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Iran Democracy Monitor - No. 68
Bulletins - February 26, 2008
 

Iran's reformists, mugged by reality; More Iranian moves in Latin America; How close is Iran to the bomb?; Enter Moscow

 
Iran Democracy Monitor - No. 67
Bulletins - February 5, 2008
 

Cracks in Iran's economic facade; A helping hand for Egypt...; ...and economic sustenance for Syria; Iran's other front

 
Iran Strategy Brief No. 3: The Case For Economic Warfare
Policy Papers - January 30, 2008
 

What can the United States do about Iran? Today that question, fueled by growing international concern over the Islamic Republic’s persistent nuclear ambitions, has emerged at the forefront of the American strategic debate.

In this calculus, economic measures have received comparatively short shrift. This is because conventional wisdom has it that the United States possesses little leverage that it can bring to bear in order to deter and contain Iran’s nuclear ambitions. In this case, however, the conventional wisdom is wrong; the United States has a considerable number of economic tools at its disposal, despite its lack of trade relations with the Islamic Republic.

 
Iran Democracy Monitor - No. 66
Bulletins - January 23, 2008
 

Back to Iraq; Negotiating with the Pasdaran; Iran's ailing economy; Tehran takes an energy hit

 
Iran Democracy Monitor - No. 65
Bulletins - January 7, 2008
 

The return of Mohammad Khatami; A new ally in Latin America; Iran's drug problem; Courting Cairo

 
Confronting Iran: U.S. Options
Policy Papers - November 15, 2007
 

Today, the Islamic Republic of Iran looms large on the agenda of policymakers in Washington. Over the past several years, it has become clear that the Islamic Republic is pursuing a massive, multifaceted endeavor to acquire a nuclear capability—and that it is making rapid progress toward this goal, despite pressure from the world community. Yet Iran’s nuclear program is just part of a larger picture. The Islamic Republic’s enduring support for terrorism, its growing and pernicious regional role, and its radical, uncompromising ideology currently also pose serious challenges to the United States, its allies and American interests in the greater Middle East.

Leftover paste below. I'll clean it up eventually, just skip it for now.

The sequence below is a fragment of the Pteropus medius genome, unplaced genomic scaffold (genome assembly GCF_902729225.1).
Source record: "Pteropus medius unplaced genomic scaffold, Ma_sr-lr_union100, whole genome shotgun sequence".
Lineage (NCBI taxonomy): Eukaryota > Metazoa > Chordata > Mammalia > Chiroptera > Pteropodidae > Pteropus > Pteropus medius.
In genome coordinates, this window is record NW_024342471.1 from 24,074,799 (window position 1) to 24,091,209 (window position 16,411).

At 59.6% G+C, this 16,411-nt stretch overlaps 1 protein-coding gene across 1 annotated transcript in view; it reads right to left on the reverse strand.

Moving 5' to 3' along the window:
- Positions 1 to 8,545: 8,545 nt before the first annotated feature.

So far, policymakers in Washington have failed to muster an adequate response on any of these fronts. As a result, the Islamic Republic has gained precious time to entrench itself in Iraq, expand its support for terrorists and bring added permanence to its nuclear effort. The logical conclusion of the current status quo is a mature Iranian nuclear capability, continued Coalition casualties in Iraq, and emboldened terrorist groups across the region. If it hopes to avoid such an outcome, the United States must harness all the elements of national power into a strategy that focuses on three concrete goals vis-à-vis Iran: counterproliferation, counterterrorism, and counterinsurgency.
 

 
Eurasia Security Watch - No. 161
Bulletins - October 30, 2007
 

Second thoughts in Gaza; New interest in nuclear power; A warning from Hezbollah; The Kazakh navy comes of age...

 
Russia Reform Monitor - No. 1505
Bulletins - October 17, 2007
 

Russia without checks and balances;
Putin's former colleague takes over Transneft

 
Eurasia Security Watch - No. 160
Bulletins - October 10, 2007
 

Denuclearizing Syria; The Gulf's security conundrum; The IAF enters the political fray; Hunting for Hezbollah's arsenal; A legal reshuffle in Riyadh...

 
Iran, The Rainmaker
Articles - October 1, 2007
 

Ever since its start six years ago, the United States has been waging the War on Terror chiefly on the Sunni side of the religious divide within Islam. The principal targets have been Al-Qaeda and its affiliates. As recently as September 2006, the White House’s counter-terrorism strategy was still focused overwhelmingly on the Bin Laden network and its offshoots, which were seen as the vanguard of “a transnational movement of extremist organizations, networks, and individuals” threatening the United States. By contrast, the vision articulated by the president in his 2007 State of the Union Address is substantially broader. It encompasses not only Sunni extremists, but their Shi‘a counterparts as well. And, for the first time, it clearly and unambiguously identifies not just “terrorism” but a specific state sponsor — the Islamic Republic of Iran — as a threat to U.S. interests and objectives in the greater Middle East.